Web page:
Gait Analysis: Normal and Pathological Function

Front Cover
SLACK, 1992 - Medical - 524 pages
5 Reviews
This book encompasses the extensive work of Dr. Perry and her successful years as a therapist and surgeon, renowned for her expertise in human gait.

The text is broken down into four sections: Fundamentals, Normal Gait, Pathological Gait, and Gait Analysis Systems. In addition to the descriptions of the gait functions, a representative group of clinical examples has been included to facilitate the interpretation of the identical gait deviations. The book includes detailed laboratory records and more than 450 expert illustrations and photographs.

Gait Analysis is the essential reference for all health care professionals involved in musculoskeletal patient care, and has already been incorporated into many athletic training programs, university physical therapy programs and gait workshops across the country.
Special Features

  • Clinical significance of the most common pathological gait patterns.
  • Patient examples to illustrate elements of normal and pathological gait.
  • Over 450 illustrations and photographs with detailed descriptions providing essential information at a glance.

Contents FUNDAMENTALS: Gait Cycle, Phases of Gait, Basic Functions
NORMAL GAIT: Ankle Foot Complex, Knee, Hip, Head, Trunk and Pelvis, Arm, Total Limb Function
PATHOLOGICAL GAIT: Pathological Mechanisms, Ankle and Foot Gait Deviations, Knee Abnormal Gait, Hip Gait Deviations, Pelvis and Trunk Pathological Gait, Clinical Examples
GAIT ANALYSIS SYSTEMS: Motion Analysis, Dynamic Electromyography, Ground Reaction Forces and Vectors, Stride Analysis, Energetics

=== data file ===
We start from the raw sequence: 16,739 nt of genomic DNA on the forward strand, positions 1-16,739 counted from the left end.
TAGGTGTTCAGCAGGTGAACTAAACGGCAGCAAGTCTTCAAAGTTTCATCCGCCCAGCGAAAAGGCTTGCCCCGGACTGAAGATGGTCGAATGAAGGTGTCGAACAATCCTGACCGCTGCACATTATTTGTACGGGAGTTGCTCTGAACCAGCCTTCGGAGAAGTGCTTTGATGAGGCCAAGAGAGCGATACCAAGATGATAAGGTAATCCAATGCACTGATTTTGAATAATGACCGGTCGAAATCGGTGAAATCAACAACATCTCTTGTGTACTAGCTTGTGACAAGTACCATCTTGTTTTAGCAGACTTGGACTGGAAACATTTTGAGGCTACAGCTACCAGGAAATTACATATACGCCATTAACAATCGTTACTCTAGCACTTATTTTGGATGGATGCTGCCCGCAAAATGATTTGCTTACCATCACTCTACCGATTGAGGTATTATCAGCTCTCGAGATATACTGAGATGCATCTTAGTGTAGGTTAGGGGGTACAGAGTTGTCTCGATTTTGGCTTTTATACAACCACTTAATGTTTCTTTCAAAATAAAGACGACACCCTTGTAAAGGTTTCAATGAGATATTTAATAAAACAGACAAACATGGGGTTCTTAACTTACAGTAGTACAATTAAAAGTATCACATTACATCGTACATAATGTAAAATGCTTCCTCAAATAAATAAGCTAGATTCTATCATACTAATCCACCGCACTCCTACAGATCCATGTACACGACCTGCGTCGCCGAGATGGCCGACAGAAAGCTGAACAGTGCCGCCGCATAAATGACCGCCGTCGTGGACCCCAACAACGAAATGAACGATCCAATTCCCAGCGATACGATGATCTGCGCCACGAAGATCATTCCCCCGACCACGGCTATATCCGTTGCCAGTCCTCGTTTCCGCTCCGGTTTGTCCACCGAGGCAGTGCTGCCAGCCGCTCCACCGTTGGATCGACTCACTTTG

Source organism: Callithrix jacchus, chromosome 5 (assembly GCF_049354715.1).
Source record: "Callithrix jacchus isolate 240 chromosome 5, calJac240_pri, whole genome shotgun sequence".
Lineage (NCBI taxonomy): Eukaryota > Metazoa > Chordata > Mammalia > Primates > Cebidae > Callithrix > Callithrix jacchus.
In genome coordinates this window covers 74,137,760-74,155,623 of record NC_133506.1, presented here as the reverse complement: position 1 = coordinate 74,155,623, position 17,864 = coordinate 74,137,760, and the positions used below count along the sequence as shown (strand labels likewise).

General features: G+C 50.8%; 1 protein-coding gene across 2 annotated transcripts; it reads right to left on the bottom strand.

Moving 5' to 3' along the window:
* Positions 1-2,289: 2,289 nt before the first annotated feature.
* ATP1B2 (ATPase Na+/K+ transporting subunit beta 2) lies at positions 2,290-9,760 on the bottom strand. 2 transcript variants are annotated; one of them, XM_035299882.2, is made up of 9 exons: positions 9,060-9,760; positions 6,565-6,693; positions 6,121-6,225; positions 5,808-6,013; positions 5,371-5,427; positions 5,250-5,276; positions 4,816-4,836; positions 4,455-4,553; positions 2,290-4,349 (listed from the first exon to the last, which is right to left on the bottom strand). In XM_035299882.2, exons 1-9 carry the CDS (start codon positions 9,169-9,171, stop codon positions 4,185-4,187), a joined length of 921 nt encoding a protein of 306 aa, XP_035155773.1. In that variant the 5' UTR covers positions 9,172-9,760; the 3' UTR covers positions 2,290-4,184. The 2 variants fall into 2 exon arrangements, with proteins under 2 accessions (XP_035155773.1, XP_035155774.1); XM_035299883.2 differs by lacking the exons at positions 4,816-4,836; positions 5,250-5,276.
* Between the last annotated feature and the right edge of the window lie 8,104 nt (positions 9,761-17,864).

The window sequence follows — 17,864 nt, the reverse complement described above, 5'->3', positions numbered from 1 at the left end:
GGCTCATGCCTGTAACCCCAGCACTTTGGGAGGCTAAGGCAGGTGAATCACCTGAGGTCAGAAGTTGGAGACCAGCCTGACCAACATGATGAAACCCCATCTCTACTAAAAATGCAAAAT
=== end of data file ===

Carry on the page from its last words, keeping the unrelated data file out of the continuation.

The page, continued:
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An absoulute bible for any one working with gait analysis and podiatry,

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About the author (1992)

Jacquelin Perry, MD

Jacquelin Perry, MD - - Chief of Pathokinesiology, Rancho Los Amigos Medical Center, Downey, CA

Preparation for her current interest in gait began in college (UCLA). Her major in physical education (1935-1940) introduced her to anatomy and provided a strong background in kinesiology with application to both sports and corrective therapy for the disabled. Part of this experience was her attendance at the Physical Therapy Clinic of the Los Angeles Children’s Hospital where she began her exposure to disability. Subsequently she became a physical therapist (Walter Reed Army Hospital, 1941) which expanded her knowledge of anatomy, kinesiology, and disability.

Although her physical therapy experience was in army hospitals during World War II, the clinical exposure was very broad (1941-1945). In addition to working with a regular flow of trauma patients, she spent two years at a center that had army programs for poliomyelitis and rheumatoid arthritis. All three clinical areas involved a great deal of informal observational gait analysis as one sought to improve the patient’s ability to walk. During most of this time she was also an instructor at two of the Army schools of physical therapy (Hot Springs, AR and Denver, CO). There she taught anatomy, kinesiology and therapeutic exercise as well as the modalities. Both normal and disabled gait were strong elements of this program.

After the war ended, she used her GI bill to go to medical school (UC San Francisco, 1946-1950) for the specific purpose of becoming an orthopaedic surgeon. This led her to a residency in orthopaedic surgery (UCSF, 1951-1955) during the period when poliomyelitis and reconstructive surgery were strong clinical programs. Observational gait analysis and experience in correcting disabled gait became daily practice.